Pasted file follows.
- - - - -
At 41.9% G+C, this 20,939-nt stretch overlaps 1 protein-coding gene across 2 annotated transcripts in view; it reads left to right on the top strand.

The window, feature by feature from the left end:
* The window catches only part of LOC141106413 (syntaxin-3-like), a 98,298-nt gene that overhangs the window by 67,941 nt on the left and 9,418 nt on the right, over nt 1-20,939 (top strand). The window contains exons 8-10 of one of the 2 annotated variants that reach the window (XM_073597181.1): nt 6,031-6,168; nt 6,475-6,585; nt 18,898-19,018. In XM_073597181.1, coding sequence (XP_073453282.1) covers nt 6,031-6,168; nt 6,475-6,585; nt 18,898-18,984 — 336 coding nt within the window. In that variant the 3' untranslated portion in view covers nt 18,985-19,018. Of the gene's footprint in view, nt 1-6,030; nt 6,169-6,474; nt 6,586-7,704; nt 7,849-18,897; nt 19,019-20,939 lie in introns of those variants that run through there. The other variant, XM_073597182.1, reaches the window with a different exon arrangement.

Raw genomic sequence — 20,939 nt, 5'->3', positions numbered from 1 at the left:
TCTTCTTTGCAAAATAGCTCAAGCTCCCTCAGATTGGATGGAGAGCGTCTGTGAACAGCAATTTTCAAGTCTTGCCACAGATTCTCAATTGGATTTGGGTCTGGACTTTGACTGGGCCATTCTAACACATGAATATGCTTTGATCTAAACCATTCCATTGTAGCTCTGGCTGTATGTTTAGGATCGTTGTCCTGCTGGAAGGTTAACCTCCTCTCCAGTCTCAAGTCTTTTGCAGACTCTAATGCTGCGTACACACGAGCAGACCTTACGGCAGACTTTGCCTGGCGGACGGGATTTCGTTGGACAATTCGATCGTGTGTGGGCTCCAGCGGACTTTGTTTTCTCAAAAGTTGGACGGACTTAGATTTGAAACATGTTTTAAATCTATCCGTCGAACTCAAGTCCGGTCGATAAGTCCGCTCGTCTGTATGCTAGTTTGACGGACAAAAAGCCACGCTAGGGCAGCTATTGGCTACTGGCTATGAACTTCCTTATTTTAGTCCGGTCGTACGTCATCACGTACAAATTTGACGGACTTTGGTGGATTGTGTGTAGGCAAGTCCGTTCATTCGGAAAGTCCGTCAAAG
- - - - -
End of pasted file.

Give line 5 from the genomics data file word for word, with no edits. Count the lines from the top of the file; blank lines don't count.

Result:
TCTTCTTTGCAAAATAGCTCAAGCTCCCTCAGATTGGATGGAGAGCGTCTGTGAACAGCAATTTTCAAGTCTTGCCACAGATTCTCAATTGGATTTGGGTCTGGACTTTGACTGGGCCATTCTAACACATGAATATGCTTTGATCTAAACCATTCCATTGTAGCTCTGGCTGTATGTTTAGGATCGTTGTCCTGCTGGAAGGTTAACCTCCTCTCCAGTCTCAAGTCTTTTGCAGACTCTAATGCTGCGTACACACGAGCAGACCTTACGGCAGACTTTGCCTGGCGGACGGGATTTCGTTGGACAATTCGATCGTGTGTGGGCTCCAGCGGACTTTGTTTTCTCAAAAGTTGGACGGACTTAGATTTGAAACATGTTTTAAATCTATCCGTCGAACTCAAGTCCGGTCGATAAGTCCGCTCGTCTGTATGCTAGTTTGACGGACAAAAAGCCACGCTAGGGCAGCTATTGGCTACTGGCTATGAACTTCCTTATTTTAGTCCGGTCGTACGTCATCACGTACAAATTTGACGGACTTTGGTGGATTGTGTGTAGGCAAGTCCGTTCATTCGGAAAGTCCGTCAAAG